- Y'know how I said yesterday that Boonen's supporters would be out today coming up with plausible stories, denying away his coke snorting? I was only being half facetious. It didn't take long:
Lefevere made an effort to distinguish his star rider’s behavior from the "real doping problems," which have occurred in the Tour in recent years, noting that Boonen’s difficulties were of a "private" nature.It's always rough when life imitates some fool blogger's crude jokes.
And Prudhomme agreed that the positive was "not a case of performances being improved; this is something that has happened in a social sphere well outside of sport."
Now here's the sad part about it: Boonen committed a couple serious crimes and I'm getting so jaded about all this that I'm one of the people who almost doesn't care. This is screwed up because it shows that my own values system is getting eroded here by watching these guys in action and thinking about them.
People say culture doesn't matter. But it does matter. If I think it's no big deal for Boonen to be a coke-snorting, underage skirt-chasing, drunk driving fool, then it's hard for me to maintain the distinction in my own life, to raise my own kid properly, to impart to him that it's a big deal to break those rules.
Why does it matter to keep up these standards? Because there's a serious cost for not doing so. I lost three friends in the space of about 18 months to coke addiction; it's not harmless, not if you look at their truncated lives, and the disaster situations they bequeathed to their families. One of my best friends and the best man at my wedding was killed by a drunk driver, two days before my friend was to take the bar. He was an exemplary Army officer, law student and human being, and had his life stolen (from himself, his family and friends) by a guy who had enough money to be drunk to three times the legal limit, but not enough money to call a $10 cab to get home. We're not talking about having two drinks then driving, we're talking 15. Totally trampling on the law & social stigma.
Those social stigmas and laws are in place for a reason; it's because violating them causes harm, sometimes immediate, sometimes with wide ranging consequences. We should uphold them.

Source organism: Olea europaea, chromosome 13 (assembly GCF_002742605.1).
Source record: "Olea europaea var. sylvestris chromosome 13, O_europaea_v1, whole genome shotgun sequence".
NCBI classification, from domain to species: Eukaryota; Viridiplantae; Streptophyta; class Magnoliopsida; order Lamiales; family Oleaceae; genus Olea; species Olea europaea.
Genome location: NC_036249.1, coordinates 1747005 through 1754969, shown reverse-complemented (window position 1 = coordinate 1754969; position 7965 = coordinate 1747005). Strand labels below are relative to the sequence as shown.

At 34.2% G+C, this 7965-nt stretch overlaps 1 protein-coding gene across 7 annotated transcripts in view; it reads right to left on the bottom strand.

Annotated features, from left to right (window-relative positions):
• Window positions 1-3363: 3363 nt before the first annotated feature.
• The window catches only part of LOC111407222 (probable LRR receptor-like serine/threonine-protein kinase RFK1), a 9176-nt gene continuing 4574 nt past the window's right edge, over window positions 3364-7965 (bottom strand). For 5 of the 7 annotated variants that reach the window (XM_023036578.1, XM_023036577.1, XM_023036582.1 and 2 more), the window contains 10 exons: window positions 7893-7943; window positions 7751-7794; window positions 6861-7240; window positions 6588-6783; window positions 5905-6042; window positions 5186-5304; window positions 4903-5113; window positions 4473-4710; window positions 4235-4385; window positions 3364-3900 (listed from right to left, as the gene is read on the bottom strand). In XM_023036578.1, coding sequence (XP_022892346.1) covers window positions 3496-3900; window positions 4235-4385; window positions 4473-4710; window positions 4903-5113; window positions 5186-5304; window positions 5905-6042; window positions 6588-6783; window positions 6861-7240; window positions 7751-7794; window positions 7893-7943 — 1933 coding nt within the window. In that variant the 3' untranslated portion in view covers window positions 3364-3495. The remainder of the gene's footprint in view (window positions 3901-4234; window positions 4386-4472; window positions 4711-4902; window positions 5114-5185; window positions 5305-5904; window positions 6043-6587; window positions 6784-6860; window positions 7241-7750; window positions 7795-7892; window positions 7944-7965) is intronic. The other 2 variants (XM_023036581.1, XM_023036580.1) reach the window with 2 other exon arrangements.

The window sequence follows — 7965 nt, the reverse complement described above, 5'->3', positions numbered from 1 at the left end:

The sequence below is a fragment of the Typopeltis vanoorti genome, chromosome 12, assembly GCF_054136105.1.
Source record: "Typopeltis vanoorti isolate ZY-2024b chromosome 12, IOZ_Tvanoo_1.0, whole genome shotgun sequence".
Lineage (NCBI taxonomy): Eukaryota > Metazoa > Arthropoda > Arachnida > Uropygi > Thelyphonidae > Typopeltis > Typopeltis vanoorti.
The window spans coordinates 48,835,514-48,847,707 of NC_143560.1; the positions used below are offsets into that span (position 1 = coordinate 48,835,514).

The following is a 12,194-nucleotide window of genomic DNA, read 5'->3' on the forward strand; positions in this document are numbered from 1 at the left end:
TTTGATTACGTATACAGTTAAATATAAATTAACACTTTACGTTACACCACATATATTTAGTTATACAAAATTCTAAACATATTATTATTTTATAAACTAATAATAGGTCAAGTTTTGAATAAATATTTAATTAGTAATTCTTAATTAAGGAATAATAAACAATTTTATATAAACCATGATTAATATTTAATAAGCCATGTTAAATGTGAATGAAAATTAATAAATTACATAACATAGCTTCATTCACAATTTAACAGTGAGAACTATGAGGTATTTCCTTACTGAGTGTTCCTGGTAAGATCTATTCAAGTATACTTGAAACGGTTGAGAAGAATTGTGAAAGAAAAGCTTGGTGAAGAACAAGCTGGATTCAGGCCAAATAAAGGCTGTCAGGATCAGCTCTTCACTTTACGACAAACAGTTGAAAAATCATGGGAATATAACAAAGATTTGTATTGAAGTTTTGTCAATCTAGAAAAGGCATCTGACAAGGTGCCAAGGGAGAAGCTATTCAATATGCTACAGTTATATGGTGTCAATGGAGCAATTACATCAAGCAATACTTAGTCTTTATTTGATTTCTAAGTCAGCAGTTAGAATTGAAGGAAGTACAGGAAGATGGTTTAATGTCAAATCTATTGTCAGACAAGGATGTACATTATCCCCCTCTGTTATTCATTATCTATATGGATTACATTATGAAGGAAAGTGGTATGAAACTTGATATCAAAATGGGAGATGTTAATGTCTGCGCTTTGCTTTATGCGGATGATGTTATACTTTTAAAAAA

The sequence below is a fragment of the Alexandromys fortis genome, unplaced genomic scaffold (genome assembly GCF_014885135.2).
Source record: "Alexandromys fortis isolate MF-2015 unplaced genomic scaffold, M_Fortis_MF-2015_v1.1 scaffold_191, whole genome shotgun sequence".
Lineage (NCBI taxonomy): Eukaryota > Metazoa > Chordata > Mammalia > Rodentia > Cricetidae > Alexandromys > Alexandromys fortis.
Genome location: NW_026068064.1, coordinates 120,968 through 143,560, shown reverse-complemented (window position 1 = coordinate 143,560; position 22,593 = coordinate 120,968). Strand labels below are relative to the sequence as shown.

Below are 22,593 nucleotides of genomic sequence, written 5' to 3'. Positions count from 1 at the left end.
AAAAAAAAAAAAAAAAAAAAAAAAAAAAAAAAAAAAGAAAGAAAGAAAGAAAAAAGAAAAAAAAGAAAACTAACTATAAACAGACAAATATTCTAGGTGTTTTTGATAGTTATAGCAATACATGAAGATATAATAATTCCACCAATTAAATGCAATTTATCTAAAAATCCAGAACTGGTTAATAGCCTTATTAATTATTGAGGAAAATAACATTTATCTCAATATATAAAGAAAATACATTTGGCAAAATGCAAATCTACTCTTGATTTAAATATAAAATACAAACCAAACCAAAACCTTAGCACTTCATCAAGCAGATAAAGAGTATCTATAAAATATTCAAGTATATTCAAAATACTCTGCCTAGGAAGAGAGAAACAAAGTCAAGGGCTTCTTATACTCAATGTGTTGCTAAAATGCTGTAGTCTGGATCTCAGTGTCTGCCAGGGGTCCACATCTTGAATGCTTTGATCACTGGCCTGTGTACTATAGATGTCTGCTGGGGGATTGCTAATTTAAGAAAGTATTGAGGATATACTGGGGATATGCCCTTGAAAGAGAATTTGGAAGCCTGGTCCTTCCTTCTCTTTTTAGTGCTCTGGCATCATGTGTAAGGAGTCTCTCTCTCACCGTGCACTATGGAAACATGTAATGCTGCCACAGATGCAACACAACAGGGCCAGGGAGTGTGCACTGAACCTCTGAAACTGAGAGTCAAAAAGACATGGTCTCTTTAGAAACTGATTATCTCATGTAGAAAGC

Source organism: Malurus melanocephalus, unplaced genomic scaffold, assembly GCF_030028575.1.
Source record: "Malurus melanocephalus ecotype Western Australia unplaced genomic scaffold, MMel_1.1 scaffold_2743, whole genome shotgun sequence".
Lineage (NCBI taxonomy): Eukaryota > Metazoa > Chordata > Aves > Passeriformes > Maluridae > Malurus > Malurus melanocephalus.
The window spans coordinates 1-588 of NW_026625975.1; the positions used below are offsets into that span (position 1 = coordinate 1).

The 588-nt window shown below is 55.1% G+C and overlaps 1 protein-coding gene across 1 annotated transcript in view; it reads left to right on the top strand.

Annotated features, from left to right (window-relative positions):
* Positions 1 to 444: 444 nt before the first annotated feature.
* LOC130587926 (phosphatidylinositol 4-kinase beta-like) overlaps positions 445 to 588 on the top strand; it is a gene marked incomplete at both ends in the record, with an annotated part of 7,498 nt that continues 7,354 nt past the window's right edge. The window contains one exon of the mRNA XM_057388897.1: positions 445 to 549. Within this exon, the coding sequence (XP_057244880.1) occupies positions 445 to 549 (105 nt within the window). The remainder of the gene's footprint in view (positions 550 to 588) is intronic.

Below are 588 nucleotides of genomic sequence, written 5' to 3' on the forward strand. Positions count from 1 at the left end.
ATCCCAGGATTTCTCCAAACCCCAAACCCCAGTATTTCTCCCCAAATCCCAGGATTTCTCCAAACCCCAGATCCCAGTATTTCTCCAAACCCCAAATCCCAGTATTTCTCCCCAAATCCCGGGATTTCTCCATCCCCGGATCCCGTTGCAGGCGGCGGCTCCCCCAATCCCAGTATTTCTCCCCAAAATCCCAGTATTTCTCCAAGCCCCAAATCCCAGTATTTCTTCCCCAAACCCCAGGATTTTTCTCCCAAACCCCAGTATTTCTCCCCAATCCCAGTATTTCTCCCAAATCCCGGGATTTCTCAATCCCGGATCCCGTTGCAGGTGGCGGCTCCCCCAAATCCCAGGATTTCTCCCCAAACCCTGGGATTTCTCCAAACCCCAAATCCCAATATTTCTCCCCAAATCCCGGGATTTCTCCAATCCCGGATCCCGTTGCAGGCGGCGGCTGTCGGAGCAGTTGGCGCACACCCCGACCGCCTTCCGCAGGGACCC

If Boonen gets sanctioned, it's a reminder that this is not VietNam*; there are rules here. It's easier for me to tell my kid to stay away from destructive drugs, to not dope for sports, to call me rather than drive home drunk. If Boonen isn't punished, then it's one more guy getting away with it, one more argument in favor of the rule of "Who gives a damn anyhow."
Don't get me wrong - I've nothing against *you* destroying your life with dangerous and illegal drugs. That's your problem if you do, but I would ask that you don't damage the social fabric and the people in your life and neighborhood and town while you do it. I expect the same thing of sports stars. If they are going to destroy themselves, they should do it quietly, and not set a bad example for the kids and the rest of us. Even asking us to be non-judgmental and tolerate their bullshit is wrong, because it sends the message that even though it's very wrong, it oughtta be tolerated. Thing is, if we tolerate it, how wrong can it be?
I sure hope Tom Boonen wises up; he's an immense talent and beloved rider, and it would be a shame to see him go the way of Pantani and van den Broucke. I am going to hate seeing him lose any of his career, but he has done some bad things, and he needs to pay for them, for his own good and for ours.
*There were rules in VietNam too. Walter Sobchack was a caricature of a deranged, Deer-Hunter-esque cartoon of a VietNam veteran, a very funny character at that. The vast majority of troops in that era displayed the sense of duty and adherence to the rules, at least the important ones, that we traditionally expect of our military, media portrayals notwithstanding.